Timothy McVeigh was sentenced to
death for the Oklahoma bombing. But
Yousef's crimes occurred before the
1994 federal anti-terrorism act, which
provides a death penalty.
The key testimony in Yousef's three-
month trial last year was that of Secret
Service agent Brian Parr, who said
Yousef confessed to him his plot to
bomb the 110-story twin towers and
told him he was disappointed that one
tower had not collapsed on the other

"yes. I am a terrorist and 1 am proud
of it"M'
- Ramzi Yousef
Convicted terrorist

Storm floods South, North hit with ice
An ice storm knocked out power to millions of people in the Northeast and
Canada yesterday, while the same huge system brought violent weather and flood-
ing to the South. At least 13 people died.
"I'd rather be buried in 10 feet of snow!" Tricia Rollins hollered over the roar of
a chain saw that removed part of a huge tree that crashed onto her front lawn
Augusta, Maine.
The slow-moving system, which had hit the southern Plains earlier in the week,
brought high wind, at least one tornado, lightning, thick coastal fog and some snow
as well as ice and rain. Seven people died in flooding yesterday and Wednesday in
the Southeast, including four in one Tennessee county. In Canada, the ice storm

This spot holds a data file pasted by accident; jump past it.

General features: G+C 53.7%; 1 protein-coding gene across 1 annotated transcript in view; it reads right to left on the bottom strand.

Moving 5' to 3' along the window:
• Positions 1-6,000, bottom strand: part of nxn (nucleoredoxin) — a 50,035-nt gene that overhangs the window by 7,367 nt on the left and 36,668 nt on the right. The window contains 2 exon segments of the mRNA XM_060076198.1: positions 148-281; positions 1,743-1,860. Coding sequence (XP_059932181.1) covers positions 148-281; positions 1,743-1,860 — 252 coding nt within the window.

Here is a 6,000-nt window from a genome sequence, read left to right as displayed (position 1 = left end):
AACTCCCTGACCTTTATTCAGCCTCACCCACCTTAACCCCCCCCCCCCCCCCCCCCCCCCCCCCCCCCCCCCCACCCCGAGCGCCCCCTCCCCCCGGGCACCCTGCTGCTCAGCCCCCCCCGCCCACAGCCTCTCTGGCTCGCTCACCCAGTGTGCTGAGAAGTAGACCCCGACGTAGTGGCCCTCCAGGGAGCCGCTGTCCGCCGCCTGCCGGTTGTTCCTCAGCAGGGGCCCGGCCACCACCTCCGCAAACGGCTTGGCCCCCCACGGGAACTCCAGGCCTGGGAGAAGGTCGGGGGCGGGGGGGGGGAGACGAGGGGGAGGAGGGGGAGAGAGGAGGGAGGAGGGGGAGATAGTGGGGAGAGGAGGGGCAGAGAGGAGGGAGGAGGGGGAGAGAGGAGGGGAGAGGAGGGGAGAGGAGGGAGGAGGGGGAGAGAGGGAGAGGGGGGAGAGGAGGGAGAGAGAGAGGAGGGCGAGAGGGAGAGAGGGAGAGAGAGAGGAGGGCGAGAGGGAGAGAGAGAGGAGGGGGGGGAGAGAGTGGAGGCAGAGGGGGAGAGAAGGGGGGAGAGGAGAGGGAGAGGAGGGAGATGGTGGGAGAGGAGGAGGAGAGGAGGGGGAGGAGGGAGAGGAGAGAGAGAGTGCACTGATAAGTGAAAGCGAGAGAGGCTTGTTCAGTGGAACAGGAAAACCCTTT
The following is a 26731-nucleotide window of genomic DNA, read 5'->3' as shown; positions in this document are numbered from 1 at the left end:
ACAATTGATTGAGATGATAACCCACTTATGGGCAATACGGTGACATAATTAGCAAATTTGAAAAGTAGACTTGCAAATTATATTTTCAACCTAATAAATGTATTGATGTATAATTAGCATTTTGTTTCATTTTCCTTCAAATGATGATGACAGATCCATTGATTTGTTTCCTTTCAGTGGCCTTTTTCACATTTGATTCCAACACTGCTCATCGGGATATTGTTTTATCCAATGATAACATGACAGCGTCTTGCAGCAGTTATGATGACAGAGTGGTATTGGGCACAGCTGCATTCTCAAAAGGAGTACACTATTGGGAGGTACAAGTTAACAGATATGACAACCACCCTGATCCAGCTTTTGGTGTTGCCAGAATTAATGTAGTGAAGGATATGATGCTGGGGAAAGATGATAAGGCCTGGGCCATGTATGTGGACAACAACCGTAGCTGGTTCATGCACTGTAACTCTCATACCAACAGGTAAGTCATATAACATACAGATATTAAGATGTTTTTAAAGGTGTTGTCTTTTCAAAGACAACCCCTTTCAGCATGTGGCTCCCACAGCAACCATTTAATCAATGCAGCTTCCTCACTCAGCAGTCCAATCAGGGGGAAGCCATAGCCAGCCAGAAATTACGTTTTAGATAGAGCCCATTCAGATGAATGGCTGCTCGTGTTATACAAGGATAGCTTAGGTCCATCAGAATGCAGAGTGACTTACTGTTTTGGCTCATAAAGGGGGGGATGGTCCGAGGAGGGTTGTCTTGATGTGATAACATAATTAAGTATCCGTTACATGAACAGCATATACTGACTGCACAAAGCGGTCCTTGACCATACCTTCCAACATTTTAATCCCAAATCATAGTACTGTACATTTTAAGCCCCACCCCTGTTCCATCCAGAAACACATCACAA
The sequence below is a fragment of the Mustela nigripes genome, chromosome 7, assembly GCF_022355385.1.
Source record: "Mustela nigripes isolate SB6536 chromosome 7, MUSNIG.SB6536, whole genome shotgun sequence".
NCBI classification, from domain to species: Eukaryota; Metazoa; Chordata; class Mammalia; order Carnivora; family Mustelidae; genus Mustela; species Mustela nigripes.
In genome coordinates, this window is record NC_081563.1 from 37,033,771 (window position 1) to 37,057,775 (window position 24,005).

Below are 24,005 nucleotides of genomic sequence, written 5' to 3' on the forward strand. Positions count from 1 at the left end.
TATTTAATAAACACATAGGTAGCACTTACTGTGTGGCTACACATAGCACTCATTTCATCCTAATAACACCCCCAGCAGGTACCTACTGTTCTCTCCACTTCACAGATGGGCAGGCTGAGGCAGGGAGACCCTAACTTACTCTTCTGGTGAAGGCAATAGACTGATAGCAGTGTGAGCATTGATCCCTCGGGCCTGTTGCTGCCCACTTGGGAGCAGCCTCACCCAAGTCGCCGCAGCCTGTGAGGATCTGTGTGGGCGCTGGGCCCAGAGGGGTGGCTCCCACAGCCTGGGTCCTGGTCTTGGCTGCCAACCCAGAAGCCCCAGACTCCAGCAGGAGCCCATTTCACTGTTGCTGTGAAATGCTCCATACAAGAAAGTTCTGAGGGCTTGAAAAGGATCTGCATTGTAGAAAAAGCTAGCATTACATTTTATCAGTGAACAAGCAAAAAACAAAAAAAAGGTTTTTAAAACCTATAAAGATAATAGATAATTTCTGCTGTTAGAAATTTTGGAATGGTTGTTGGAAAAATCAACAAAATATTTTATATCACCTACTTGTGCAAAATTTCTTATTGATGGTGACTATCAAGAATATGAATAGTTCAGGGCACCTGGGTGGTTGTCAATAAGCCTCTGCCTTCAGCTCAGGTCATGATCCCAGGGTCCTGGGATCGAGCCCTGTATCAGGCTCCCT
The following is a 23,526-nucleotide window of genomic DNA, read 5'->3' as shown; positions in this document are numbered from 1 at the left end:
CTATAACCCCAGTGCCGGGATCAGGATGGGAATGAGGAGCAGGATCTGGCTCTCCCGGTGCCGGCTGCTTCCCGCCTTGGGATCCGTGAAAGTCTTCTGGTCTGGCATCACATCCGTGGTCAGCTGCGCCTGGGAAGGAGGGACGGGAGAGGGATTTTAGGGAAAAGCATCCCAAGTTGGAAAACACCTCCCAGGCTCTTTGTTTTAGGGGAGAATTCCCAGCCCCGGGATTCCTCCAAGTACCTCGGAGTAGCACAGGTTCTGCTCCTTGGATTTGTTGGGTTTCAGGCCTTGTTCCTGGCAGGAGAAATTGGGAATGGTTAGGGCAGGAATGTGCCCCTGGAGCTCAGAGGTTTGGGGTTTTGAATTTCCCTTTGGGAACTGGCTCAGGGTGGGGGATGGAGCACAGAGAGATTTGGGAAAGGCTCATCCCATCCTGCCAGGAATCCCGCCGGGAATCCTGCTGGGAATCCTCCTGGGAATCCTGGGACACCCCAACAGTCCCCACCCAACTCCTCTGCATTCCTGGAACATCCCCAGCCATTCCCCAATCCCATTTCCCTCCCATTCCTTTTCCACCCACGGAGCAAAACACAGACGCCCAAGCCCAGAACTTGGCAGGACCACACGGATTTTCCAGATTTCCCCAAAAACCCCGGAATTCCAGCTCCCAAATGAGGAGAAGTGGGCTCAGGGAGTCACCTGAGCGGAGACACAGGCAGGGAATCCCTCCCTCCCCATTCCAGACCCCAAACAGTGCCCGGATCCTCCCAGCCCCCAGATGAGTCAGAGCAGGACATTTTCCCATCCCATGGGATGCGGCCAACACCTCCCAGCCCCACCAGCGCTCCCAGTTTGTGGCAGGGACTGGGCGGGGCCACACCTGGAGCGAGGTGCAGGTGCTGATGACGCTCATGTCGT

was blamed for six deaths.
The power outage numbers told the story: At least 205,000 customers lost elec-
tricity in Maine, 800,000 in eastern Canada, nearly 100,000 in upstate New York,
23,000 in New Hampshire and 10,000 in Vermont. The number of people affected
easily translates into millions - an estimated 3 million in Canada alone.
Central Maine Power spokesperson Mark Ishkanian called it "major, hurricane-
type damage."
"And with continued bad weather forecast for the region, it's likely things will
get worse before they get better," he said.

and killed as many as 250,000 people.
Sentencing experts said they knew of
few cases in which a defendant was
sentenced to life with solitary confine-
ment. In one recent case, Luis Felipe, a
New York gang leader, was given life in
solitary because he had directed his fol-
lowers through letters from jail to mur-
der at least three enemies. One of the
victims was beheaded.
Duffy further recommended that
Yousef be sent to a prison in Florence,
Colo., where some of the country's
most incorrigible inmates are housed.